By Bryan Corliss
June 5, 2019, © Leeham News, Coeur d’Alene (ID) — Within a decade, 3-D printing will begin to revolutionize the way companies fabricate and assemble aircraft–and just about everything else humans manufacture.
The conference, for aerospace companies in eastern Oregon and Washington, northern Idaho and western Montana, was held May 27-28 in Coeur d’Alene (ID).
Companies are experimenting with the current generation of the technology now, said David Minerath, the president of Quest Integration, based in Post Falls (ID), whose company sells 3-D modeling and printing technology to manufacturers.
“We do have a lot of printers at aerospace companies, but they’re very sensitive about where these parts are going,” Minerath said.
Costs are coming down, he said. With units costing as little as $2,000 apiece, it’s possible for companies to stack five together in a room running parts.
“You’re getting close to low-rate production,” Minerath said.
And it’s easy, he said. “It’s like you’re doing ‘file, print’ to your laser printer.”
Additive manufacturing is the current industry buzzword for the process that’s long been referred to as 3-D printing. Insiders say it’s a more-precise description of the process, and one that emphasizes the difference with the way parts traditionally have been fabricated with machine tools.
With additive manufacturing, machines (or sometimes humans) build up layers of composite materials to create a part. In contrast, traditional “subtractive” parts fabrication involves taking a blank piece of metal and cutting away the unneeded pieces until only the part itself is left.
Which is better? Both have drawbacks, and for the past few decades, designers of aircraft and other devices have balanced trade-offs when deciding which to use.
Traditional subtractive metal-grinding wastes a lot of material, but it results in sturdier (yet heavier) metal parts. It’s also a straight-forward production process: one highly skilled machine operator can take an engineer’s drawing, program the machining tool and monitor its progress to ensure it spits out a part that meets the aerospace industry’s exacting specifications.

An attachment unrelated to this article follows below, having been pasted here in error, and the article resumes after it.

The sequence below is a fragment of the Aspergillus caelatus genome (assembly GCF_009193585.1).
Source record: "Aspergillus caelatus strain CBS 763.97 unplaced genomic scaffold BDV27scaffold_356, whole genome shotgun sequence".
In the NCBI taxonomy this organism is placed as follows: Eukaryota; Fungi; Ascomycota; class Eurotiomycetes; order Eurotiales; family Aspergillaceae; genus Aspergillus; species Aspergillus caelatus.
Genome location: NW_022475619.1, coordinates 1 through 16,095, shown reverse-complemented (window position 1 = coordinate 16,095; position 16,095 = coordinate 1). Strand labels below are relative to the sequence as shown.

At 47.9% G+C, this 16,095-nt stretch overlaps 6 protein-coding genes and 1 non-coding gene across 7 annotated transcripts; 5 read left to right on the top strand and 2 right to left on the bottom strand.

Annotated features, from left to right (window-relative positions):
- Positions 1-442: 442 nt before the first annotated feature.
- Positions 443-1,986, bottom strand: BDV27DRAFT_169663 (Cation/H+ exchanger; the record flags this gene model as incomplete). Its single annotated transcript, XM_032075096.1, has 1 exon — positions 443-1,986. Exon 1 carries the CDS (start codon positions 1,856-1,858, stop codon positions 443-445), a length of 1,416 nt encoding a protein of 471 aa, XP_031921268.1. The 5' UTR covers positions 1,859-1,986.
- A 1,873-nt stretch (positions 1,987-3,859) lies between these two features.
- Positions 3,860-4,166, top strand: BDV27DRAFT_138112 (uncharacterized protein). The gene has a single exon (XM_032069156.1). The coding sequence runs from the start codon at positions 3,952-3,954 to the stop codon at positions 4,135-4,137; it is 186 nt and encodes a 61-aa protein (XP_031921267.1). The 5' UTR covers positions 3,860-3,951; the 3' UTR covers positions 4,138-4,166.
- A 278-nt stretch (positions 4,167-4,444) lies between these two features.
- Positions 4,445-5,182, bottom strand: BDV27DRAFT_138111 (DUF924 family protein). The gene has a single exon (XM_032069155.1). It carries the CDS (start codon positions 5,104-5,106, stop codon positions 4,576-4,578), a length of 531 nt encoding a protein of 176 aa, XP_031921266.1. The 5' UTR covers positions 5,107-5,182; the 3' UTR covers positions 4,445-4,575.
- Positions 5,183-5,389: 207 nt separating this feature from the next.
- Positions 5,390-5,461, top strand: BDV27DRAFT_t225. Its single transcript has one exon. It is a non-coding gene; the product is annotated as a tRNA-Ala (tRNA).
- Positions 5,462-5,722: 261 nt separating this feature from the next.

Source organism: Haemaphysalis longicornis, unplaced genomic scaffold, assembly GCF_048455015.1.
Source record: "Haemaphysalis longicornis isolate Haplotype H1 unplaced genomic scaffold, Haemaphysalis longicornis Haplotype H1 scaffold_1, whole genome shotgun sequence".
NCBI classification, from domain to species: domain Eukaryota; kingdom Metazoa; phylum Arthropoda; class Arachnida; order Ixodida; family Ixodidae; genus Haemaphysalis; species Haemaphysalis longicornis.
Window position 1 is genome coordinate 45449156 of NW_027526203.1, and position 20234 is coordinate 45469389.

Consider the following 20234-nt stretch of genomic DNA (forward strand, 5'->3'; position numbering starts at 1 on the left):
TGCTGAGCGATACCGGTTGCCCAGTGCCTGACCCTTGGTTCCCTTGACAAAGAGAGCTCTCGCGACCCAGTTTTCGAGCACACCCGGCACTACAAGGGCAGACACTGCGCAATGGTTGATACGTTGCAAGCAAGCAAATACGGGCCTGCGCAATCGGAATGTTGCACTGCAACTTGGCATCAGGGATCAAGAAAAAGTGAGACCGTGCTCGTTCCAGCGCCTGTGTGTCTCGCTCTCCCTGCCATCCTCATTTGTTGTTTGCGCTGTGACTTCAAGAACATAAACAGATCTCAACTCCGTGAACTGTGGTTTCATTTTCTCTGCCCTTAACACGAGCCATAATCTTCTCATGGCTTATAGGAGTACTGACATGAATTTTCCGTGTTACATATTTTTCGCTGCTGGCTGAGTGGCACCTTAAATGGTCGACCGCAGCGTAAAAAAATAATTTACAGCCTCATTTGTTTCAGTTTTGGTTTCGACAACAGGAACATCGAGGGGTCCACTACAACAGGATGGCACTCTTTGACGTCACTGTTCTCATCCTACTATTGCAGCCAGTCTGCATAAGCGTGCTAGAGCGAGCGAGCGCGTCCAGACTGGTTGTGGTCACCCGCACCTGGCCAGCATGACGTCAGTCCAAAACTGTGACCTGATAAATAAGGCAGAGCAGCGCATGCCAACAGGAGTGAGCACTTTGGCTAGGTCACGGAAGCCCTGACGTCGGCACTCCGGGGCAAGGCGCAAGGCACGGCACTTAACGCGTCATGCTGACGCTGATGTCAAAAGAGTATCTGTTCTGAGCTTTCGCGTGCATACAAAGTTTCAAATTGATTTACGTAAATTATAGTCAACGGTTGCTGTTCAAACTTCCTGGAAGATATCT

Additive manufacturing, to date, has been far more labor-intensive, explained Tyler Alvarado, the chief executive of Continuous Composites in Coeur d’Alene.
The advantage to composites is that they’re lighter than steel or aluminum. However, to build a piece from composites means buying sheets of a carbon-fiber material that have been pre-impregnated with a sophisticated resin and storing them in a giant freezer until they’re ready to be thawed and used.
Then either a machine – or a team of humans – will cut the pre-preg fiber into pieces that are laid on a mandrel, or mold. Once this process is done, the whole thing goes into an autoclave. (Alvarado, who gave a presentation on additive manufacturing to local high school students at the conference, described the autoclaves as large pressure cookers.) There it gets baked and pressed into a solid.
Boeing made a giant leap toward additive manufacturing with the 787 program, which famously uses more carbon fiber than any commercial aircraft before it.
But the high cost of the labor-intensive handling is keeping more manufacturers from using the best carbon-fiber composites more widely, Alvarado said. Right now, it’s a material reserved for high-end recreational gear (think top-of-the-line racing bicycles), luxury cars–and the aerospace industry.
That could be about to change.